If you haven’t watched the movie yet you need to stop reading right now and turn away. I don’t want to be the one to spoil it for you.
Ideas, ideas, ideas, ideas… are they more important?
I cannot say I enjoyed the film but that had nothing to do with the accents, the acting, the script or the direction. I believe everything about the movie was commendable and it did give an extra ordinary boost to the local industry. Which is what we need right now! Movies give ideas and ideas are important! I can’t wait watch a movie on Malala.
This review is all about ideas, not about the cinema, the characters or their acting skills. It is not even about the dialogues and the direction, which really was great coming from a young filmmaker.
I didn’t enjoy the film because it was a painful movie and not just for the patriots, for any person of reason. You don’t have to be a patriot to appreciate the effort of the scriptwriter and director. I am not a patriot and the clear message that killing is wrong and somebody has got to step up against it is not really a patriotic message. You don’t have to be a Pakistani to appreciate this film. All you need is a heart and a brain, perhaps.
Ali Azmat played a national hero, all for patriotism, and the audience easily identified him as a Khan-like character. There was a hint of tsunami before the character and his wife were remorselessly killed. His stance on terrorism or war on terror was not clear enough but Nadeem F. Paracha rightfully pointed out on twitter that the character was as delusional as our Tsunami Khan. He strongly and childishly believed a dam could solve all problems of the country, and this can be compared to Imran Khan’s blind faith in peace talks.
We also see the Khan-like figure playing in the hands of a woman and then dying immediately after. If that woman was indicating Jemima one cannot say for sure. Also, notice that his relationship with his wife was clearly pointing towards how he was not a saint, but just a man.
The subject of drones and the part they played in giving birth to terrorism was rightfully rejected by the film. But then the finger was pointed towards RAW. How far is that correct? Not sure, maybe the finger should have been pointing at us, more. We need to take the blame; it is time.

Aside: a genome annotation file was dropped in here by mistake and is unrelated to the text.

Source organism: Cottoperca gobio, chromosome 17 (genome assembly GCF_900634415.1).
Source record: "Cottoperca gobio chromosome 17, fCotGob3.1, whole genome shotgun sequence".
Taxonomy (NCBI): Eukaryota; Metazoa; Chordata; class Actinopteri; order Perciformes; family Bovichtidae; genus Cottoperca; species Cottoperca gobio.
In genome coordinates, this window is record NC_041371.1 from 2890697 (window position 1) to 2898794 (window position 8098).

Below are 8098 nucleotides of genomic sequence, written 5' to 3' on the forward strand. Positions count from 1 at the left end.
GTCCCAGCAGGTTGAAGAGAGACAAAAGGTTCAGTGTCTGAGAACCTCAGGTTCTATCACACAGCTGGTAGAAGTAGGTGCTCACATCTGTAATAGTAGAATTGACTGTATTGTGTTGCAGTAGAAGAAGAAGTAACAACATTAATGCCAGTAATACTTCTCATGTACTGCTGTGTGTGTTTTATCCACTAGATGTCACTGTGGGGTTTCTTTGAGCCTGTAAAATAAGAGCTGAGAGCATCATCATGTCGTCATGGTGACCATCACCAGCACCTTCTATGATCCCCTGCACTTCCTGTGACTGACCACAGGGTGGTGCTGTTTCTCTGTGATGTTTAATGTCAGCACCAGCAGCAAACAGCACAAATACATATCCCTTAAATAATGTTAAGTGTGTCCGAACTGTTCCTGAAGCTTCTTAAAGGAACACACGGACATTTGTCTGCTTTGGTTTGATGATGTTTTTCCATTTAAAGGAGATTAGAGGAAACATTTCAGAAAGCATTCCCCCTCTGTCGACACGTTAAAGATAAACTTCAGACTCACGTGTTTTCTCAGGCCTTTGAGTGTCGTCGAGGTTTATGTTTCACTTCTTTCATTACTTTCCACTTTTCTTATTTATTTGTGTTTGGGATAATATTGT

The attack on the police academy was heartrending and the peak of the film. We need to know how it is done and who does it. The question avoided was why did they do it? You cannot let the audience assume the answer to this very important question. I would have liked a little more emphasis on what problems do the terrorists have with the government and the military. And what makes them blow innocent civilians. It cannot all just be RAW, the erroneous answer that was projected by the film.
Also, the idea that Mujtaba came out of retirement for his country was a little floppy. You don’t need rocket science to figure out that the real reason was his family and revenge. So, instead of shunning individuality and promoting patriotism our movies need to respect and believe in persons. A person can bring change with the right motivation. And that motivation can be personal; it does not always have to be linked to religion or nation.
Lastly, the most important message of the film was the case for arms against terror-an operation that was successful. The movie was not for Khan and his peace talks. It urged us to believe in ourselves, our police force and maybe advocated for a military operation in those regions.